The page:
Gain - The gain adjustment on most amplifiers is an adjustment of the sensitivity of the amplifier. A common misconception is that if you want more power, turn up the gain. All that is doing is causing the amplifier to clip, peak out sooner. The gain should be set this way. Turn all the amplifier gains down to minimum. Put a fairly dynamic musical track in, turn the volume 3/4 of the way up on the head unit. Slowly turn the gain up on the amplifier. Listen very carefully for distortion. Stop turning the gain adjustment as soon as you hear distortion. Turn the gain down just a hair from the point of distortion. That's it. Now the head unit and the amplifier are set in sync with each other. The head unit and amplifier are reaching their peak around the same time, rather than having the head unit at a low volume and the music is cranked. This also gives you a greater dynamic musical range.
THD - Total Harmonic Distortion is a good number to help determining a good amplifier from the cheapos. For starters, a THD of 0.1% or greater is audible to the human ear, anything less you won't notice. Head units usually have a very low THD. THD usually comes into play in amplifiers, especially when running at a lower ohm rating.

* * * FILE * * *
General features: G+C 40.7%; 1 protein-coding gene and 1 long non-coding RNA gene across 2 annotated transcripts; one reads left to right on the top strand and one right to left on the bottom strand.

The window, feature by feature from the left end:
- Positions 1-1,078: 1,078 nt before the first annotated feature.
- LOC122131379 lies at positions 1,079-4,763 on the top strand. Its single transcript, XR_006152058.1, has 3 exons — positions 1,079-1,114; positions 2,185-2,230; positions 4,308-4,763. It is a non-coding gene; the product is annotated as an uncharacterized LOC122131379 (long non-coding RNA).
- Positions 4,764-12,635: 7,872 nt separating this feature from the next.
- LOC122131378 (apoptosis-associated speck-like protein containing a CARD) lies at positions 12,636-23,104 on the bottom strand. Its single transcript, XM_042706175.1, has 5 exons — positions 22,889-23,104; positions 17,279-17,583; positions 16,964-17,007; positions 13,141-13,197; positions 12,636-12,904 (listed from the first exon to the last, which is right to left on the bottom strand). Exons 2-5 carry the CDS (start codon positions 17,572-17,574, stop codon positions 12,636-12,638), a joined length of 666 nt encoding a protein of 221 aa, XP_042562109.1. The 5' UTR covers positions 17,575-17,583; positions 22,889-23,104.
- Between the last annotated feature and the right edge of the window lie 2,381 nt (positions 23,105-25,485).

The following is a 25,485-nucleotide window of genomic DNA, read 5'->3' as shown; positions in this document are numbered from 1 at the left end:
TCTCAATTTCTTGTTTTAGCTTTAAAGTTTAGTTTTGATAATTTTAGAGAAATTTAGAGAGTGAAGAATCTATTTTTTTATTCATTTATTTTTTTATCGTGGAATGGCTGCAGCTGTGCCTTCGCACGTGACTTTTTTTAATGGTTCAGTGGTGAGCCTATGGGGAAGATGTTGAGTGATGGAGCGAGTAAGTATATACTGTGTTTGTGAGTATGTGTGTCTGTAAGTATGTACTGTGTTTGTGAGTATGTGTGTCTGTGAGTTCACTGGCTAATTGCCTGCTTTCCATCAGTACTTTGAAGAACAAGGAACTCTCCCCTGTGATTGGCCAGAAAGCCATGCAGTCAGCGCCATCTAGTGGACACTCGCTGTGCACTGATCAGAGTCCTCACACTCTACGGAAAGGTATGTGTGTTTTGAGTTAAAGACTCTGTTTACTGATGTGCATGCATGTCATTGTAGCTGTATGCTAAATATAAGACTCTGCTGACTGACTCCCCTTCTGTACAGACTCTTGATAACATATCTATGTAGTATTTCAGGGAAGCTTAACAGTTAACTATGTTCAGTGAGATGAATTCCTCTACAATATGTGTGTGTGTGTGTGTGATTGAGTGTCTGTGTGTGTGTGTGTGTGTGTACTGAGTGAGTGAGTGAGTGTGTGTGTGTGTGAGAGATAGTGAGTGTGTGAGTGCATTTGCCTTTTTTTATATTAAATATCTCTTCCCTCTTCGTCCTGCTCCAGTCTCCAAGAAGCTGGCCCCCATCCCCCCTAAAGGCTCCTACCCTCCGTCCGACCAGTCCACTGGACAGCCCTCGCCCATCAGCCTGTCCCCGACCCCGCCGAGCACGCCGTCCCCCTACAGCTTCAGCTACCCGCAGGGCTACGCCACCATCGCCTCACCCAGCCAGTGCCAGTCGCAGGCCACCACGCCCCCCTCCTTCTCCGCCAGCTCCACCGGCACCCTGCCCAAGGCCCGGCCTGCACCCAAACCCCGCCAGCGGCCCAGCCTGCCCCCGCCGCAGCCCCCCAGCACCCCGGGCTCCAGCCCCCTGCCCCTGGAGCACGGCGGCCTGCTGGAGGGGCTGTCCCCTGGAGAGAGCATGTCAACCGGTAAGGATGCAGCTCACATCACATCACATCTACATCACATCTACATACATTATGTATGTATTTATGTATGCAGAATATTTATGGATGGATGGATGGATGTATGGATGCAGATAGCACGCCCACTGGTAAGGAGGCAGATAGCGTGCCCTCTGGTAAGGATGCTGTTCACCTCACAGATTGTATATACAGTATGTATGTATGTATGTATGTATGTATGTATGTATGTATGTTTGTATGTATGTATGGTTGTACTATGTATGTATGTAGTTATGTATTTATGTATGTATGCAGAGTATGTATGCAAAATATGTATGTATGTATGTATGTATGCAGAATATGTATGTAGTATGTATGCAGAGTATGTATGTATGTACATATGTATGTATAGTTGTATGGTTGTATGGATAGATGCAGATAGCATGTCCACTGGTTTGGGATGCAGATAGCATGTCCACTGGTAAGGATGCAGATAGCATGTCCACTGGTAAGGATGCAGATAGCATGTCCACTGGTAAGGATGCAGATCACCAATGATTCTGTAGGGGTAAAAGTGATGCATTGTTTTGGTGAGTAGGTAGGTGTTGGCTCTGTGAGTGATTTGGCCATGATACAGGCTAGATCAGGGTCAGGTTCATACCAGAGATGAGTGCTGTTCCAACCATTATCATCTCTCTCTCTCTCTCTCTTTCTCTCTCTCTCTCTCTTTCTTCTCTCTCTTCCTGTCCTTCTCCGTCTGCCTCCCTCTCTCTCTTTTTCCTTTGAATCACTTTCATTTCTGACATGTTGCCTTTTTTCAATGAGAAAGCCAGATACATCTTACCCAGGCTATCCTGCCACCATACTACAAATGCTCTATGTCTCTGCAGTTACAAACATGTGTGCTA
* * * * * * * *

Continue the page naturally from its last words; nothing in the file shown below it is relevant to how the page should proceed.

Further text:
Power Ratings at Different Ohm Loads - An Ohm is a measurement of resistance in wiring. Every type of wire has resistance, if you have no resistance you have a short, and lots of sparks. Manipulating Ohm loads with speakers and amplifiers can be very beneficial. When you decrease the ohm load by half, you will increase power by a factor of two. Lets say you have an amplifier that puts out 50 watts/channel at a 4 W load. If you have a 4 W speaker, you get 50 watts. If you have a 2 W speaker you will get 100 watts, but there is one caution. When you decrease ohms, you increase THD.
Engine Noise - Engine noise, or static noise in generally caused by bad wiring, connections, and placement of RCA patch cables. Number one rule when wiring is that your ground wire from any amplifier, head unit, etc should not be longer than 2 feet, and should be connected to a direct chassis connection. I have seen some weird problems that have been caused by bad grounds. I have also seen people fry amps and watch the wiring melt to the inside of the car, not a pretty sight or smell! Next, when you run power wire for amps, run it directly from the batter terminal, and use a connector, don't just wrap the wire around and clamp it in. Also, make sure you fuse the power wire no more than 2.5 ft from the battery, you'll thank yourself when you blow the fuse instead of your amp. Those three things will save you a lot of headache and problems. The big culprit for engine noise is RCA cables. When you run them you want to run them on the opposite side of the car as the power cables, or at least 2-3 ft away from each other. If you have to cross the two sets of wires, cross them at a 90o. This will help minimize RF (Radio Frequency) noise. Also, do yourself a favor and buy a good set of RCA cables.